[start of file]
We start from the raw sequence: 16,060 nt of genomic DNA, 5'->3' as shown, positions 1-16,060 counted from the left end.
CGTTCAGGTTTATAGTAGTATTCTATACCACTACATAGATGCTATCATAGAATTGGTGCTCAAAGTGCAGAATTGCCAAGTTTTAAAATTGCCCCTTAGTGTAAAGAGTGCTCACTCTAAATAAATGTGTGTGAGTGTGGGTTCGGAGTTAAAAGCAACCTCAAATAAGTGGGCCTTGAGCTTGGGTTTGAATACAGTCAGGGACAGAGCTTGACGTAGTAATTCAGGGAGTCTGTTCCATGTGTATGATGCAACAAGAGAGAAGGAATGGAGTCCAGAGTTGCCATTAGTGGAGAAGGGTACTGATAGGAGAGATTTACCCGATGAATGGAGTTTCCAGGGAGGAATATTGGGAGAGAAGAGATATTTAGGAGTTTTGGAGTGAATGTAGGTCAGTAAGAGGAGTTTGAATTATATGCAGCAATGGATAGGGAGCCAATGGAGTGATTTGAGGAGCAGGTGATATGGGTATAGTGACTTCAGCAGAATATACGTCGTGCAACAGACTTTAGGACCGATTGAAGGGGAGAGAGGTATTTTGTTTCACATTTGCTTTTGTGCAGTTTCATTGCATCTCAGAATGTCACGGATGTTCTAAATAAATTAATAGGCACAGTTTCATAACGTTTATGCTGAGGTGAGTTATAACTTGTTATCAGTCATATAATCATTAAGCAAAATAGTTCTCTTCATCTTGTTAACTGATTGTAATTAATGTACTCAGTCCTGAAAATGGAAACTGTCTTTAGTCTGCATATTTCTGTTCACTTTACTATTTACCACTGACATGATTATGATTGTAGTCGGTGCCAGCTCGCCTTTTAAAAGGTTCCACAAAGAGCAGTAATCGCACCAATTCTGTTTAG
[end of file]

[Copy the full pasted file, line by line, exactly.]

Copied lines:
We start from the raw sequence: 16,060 nt of genomic DNA, 5'->3' as shown, positions 1-16,060 counted from the left end.
CGTTCAGGTTTATAGTAGTATTCTATACCACTACATAGATGCTATCATAGAATTGGTGCTCAAAGTGCAGAATTGCCAAGTTTTAAAATTGCCCCTTAGTGTAAAGAGTGCTCACTCTAAATAAATGTGTGTGAGTGTGGGTTCGGAGTTAAAAGCAACCTCAAATAAGTGGGCCTTGAGCTTGGGTTTGAATACAGTCAGGGACAGAGCTTGACGTAGTAATTCAGGGAGTCTGTTCCATGTGTATGATGCAACAAGAGAGAAGGAATGGAGTCCAGAGTTGCCATTAGTGGAGAAGGGTACTGATAGGAGAGATTTACCCGATGAATGGAGTTTCCAGGGAGGAATATTGGGAGAGAAGAGATATTTAGGAGTTTTGGAGTGAATGTAGGTCAGTAAGAGGAGTTTGAATTATATGCAGCAATGGATAGGGAGCCAATGGAGTGATTTGAGGAGCAGGTGATATGGGTATAGTGACTTCAGCAGAATATACGTCGTGCAACAGACTTTAGGACCGATTGAAGGGGAGAGAGGTATTTTGTTTCACATTTGCTTTTGTGCAGTTTCATTGCATCTCAGAATGTCACGGATGTTCTAAATAAATTAATAGGCACAGTTTCATAACGTTTATGCTGAGGTGAGTTATAACTTGTTATCAGTCATATAATCATTAAGCAAAATAGTTCTCTTCATCTTGTTAACTGATTGTAATTAATGTACTCAGTCCTGAAAATGGAAACTGTCTTTAGTCTGCATATTTCTGTTCACTTTACTATTTACCACTGACATGATTATGATTGTAGTCGGTGCCAGCTCGCCTTTTAAAAGGTTCCACAAAGAGCAGTAATCGCACCAATTCTGTTTAG